Tuesday, September 20, 2011

Obesity Contagion? Debunked Again.

Another critique recently came out of the now-famous (and infamously irritating) obesity-is-contagious study, which was all the rage in the media a few years ago. This research was published despite the common sense notion that homophily or the tendency for people to associate with people like themselves, was both a more obvious and rational explanation for why people in the social networks of fat people might also be fat. (For example, I share 90 friends with Marilyn Wann on Facebook--fat people and fat activist folks are literally my largest social network.) 

The first critique, in 2008, used the homophily argument. And there have been others. It seems there is a mass of work building which debunks the obesity-is-contagious silliness. The latest critique looks at the statistics and statistical models used by the the researchers. According to Indiana University Math Professor Russel Lyons':
"The problem is that their methods were deeply flawed from bottom to top: The models used to analyze the sparse data contradict the data and the conclusions, and the method used to estimate the dubious models does not apply," he said. "The statistical significance tests that were applied to the questionable estimates do not show the differences they have proposed."
There are a couple notable items in the article I link to above, which speak to the state of science and health research in particular. First, one of the obesity-is-contagious researchers had a profit motive:

"Christakis built on his research to form a company, MedNetworks, which proposes to help pharmaceutical companies get doctors to prescribe more of their drugs"
As if doctors didn't already have enough pressure from pharmaceutical companies on prescribing medicine. Maybe they should do a study on that sort of contagion

Second, Lyons' experience makes it clear that--although it's sometimes easy to publish crap research like the obesity-is-contagious study--publishing critiques of popular and widely celebrated research, if that research supports the status quo and the fat panic paradigm, can be quite difficult to publish. According to the article,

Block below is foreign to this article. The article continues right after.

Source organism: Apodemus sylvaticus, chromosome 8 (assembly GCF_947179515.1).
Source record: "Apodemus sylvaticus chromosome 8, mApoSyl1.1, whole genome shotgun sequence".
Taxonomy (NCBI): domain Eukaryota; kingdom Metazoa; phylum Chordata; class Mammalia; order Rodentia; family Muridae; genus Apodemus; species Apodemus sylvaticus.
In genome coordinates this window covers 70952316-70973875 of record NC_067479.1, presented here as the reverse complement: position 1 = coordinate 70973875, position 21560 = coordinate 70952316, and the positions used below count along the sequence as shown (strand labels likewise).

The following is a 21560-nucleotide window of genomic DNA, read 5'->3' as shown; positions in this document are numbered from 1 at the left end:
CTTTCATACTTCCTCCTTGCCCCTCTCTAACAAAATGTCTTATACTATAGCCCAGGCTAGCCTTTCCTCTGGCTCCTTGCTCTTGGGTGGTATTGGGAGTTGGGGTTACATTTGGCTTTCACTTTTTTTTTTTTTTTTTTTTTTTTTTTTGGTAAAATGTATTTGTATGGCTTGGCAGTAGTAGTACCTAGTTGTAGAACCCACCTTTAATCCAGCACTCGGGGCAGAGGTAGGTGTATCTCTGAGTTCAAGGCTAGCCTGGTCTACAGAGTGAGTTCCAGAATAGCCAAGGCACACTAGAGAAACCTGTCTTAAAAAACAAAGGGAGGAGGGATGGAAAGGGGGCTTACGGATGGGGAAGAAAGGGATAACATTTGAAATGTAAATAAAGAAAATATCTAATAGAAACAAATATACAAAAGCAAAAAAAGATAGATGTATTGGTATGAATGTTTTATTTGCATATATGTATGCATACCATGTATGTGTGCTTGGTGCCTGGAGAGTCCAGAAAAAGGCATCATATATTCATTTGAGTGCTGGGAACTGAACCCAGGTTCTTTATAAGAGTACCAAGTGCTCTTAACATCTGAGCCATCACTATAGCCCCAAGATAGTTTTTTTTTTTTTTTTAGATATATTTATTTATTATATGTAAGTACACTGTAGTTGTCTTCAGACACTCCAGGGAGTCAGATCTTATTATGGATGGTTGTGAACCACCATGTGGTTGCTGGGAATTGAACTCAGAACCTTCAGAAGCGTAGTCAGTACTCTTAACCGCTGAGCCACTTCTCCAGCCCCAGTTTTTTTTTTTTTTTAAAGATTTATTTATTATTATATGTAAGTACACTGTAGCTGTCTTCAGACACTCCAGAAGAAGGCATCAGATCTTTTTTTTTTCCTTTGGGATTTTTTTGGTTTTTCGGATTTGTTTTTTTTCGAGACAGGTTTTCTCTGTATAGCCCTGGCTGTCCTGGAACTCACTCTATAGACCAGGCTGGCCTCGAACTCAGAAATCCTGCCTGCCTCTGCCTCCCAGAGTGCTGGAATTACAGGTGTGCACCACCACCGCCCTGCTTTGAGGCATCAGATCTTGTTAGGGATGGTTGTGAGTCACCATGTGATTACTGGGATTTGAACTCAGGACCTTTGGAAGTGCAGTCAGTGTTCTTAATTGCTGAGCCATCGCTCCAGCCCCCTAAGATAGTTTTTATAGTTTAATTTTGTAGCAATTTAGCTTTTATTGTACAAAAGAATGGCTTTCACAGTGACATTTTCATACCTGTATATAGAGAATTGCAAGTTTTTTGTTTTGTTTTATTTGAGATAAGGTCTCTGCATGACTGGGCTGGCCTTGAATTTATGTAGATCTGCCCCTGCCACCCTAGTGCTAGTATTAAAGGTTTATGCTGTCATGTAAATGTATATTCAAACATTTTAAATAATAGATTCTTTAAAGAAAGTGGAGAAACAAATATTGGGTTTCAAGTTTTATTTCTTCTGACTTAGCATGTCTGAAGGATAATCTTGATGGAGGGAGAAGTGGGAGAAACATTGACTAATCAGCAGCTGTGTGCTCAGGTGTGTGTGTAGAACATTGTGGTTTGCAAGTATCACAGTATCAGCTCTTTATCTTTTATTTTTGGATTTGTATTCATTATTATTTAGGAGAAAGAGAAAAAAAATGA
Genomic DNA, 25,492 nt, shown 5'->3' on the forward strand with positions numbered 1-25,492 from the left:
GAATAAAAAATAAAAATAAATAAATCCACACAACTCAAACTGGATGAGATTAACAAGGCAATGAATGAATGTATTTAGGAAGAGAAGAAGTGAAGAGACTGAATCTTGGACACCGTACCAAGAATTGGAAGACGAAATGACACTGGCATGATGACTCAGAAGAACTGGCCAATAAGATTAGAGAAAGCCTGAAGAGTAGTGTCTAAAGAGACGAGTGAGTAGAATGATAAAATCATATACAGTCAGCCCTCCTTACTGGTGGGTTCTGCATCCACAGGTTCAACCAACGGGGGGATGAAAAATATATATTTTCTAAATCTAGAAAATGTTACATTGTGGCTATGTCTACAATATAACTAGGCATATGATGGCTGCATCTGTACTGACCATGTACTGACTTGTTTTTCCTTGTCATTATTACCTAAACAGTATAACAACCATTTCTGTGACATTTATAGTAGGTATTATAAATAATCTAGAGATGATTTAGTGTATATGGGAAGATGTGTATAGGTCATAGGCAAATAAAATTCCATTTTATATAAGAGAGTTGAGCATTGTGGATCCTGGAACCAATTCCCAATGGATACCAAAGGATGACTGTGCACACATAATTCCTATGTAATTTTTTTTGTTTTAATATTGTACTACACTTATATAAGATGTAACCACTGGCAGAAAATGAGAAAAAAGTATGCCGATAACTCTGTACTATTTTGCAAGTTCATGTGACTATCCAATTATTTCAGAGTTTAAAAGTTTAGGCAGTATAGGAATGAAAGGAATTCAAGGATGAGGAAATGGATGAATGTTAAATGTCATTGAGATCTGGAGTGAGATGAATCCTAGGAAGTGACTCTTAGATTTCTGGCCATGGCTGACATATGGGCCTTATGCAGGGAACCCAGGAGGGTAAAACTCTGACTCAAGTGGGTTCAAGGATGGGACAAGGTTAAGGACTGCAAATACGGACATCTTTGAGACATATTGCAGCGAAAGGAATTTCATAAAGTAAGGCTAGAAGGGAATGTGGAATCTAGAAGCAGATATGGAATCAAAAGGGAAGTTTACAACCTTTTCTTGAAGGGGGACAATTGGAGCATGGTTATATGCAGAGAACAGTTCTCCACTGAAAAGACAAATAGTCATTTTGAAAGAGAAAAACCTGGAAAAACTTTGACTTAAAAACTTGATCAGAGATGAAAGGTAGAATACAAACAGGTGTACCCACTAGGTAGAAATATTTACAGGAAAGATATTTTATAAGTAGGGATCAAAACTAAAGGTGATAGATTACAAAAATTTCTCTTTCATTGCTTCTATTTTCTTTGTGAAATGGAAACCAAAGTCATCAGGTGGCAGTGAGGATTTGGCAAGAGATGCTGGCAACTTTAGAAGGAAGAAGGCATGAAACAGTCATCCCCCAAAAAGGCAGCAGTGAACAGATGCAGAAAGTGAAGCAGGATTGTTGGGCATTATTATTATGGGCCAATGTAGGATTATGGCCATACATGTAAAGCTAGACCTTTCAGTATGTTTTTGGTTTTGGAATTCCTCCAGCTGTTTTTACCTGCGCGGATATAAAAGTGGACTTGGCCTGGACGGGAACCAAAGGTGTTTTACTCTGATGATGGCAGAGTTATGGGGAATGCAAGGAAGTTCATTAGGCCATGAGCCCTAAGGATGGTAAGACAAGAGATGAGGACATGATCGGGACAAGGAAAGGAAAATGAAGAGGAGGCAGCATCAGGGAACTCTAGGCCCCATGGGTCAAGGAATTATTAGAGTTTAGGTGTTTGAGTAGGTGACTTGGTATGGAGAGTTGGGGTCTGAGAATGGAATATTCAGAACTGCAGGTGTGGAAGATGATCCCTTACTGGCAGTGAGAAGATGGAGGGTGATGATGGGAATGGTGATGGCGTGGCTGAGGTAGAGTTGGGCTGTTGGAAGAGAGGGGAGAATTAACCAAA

"Both of the leading, prestigious journals that published research by Christakis and Fowler -- the New England Journal of Medicine and BMJ (formerly British Medical Journal) -- rejected Lyons' critique, the first declining to give a reason and the second saying the work would be better placed in a specialist journal. Rejections then came from three other leading journals on the grounds that they had not published the original research. A statistics review journal rejected Lyons' paper on the basis that the original research of Christakis and Fowler was itself not sufficiently important."
 What does Christakis have to say about it all? According to the New York Times article, he doesn't say he was wrong but skirts the issue by chalking it all up to the scientific process.

"“This is how science proceeds,” he said. “We came up with a fact that no one ever thought about before. We published our methods. We published our data. We said, ‘Look, we think this is important. You should help us figure out how to do this better.’ ”
He's not wrong, exactly. The point is to do science, duplicate it, test it, critique it, make it better and do it better. Though he kind of leaves out the critique part, and his words leave me with the sense that he thinks people should be helping him better prove obesity contagion rather than proving him wrong.

I'll leave you with a quote, which I think is apt:
"I know that most men, including those at ease with problems of the greatest complexity, can seldom accept even the simplest and most obvious truth if it be such as would oblige them to admit the falsity of conclusions which they have delighted in explaining to colleagues, which they have proudly taught to others, and which they have woven, thread by thread, into the fabric of their lives." -Tolstoy


  1. Are you on my facebook? :P You're completely right- us fatties just like to hang out ;-) I add people whom I have things in common with. by the logic of this study atheism, veganism, and feminism would also be contagious. That's the problem when you do research to find *your* answer rather than an objective one.

  2. Heather, I don't think I'm on your Facebook, but I wouldn't doubt we have similar friends!

    This idea of social contagion is really popular with folks who study networks, but to dub it "contagion" contributes to the pervasive problem of medicalization. "Do you suffer from inadequate eyelashes? Try Latisse!" What these people were hoping for, obviously, was to not only frame body weight as somehow transmissible, but also to use that as a vehicle to sell medication. Medicalization is never an innocent act, at least that I have seen.

  3. Heather's on my FB page, y'all should link-up! Woo!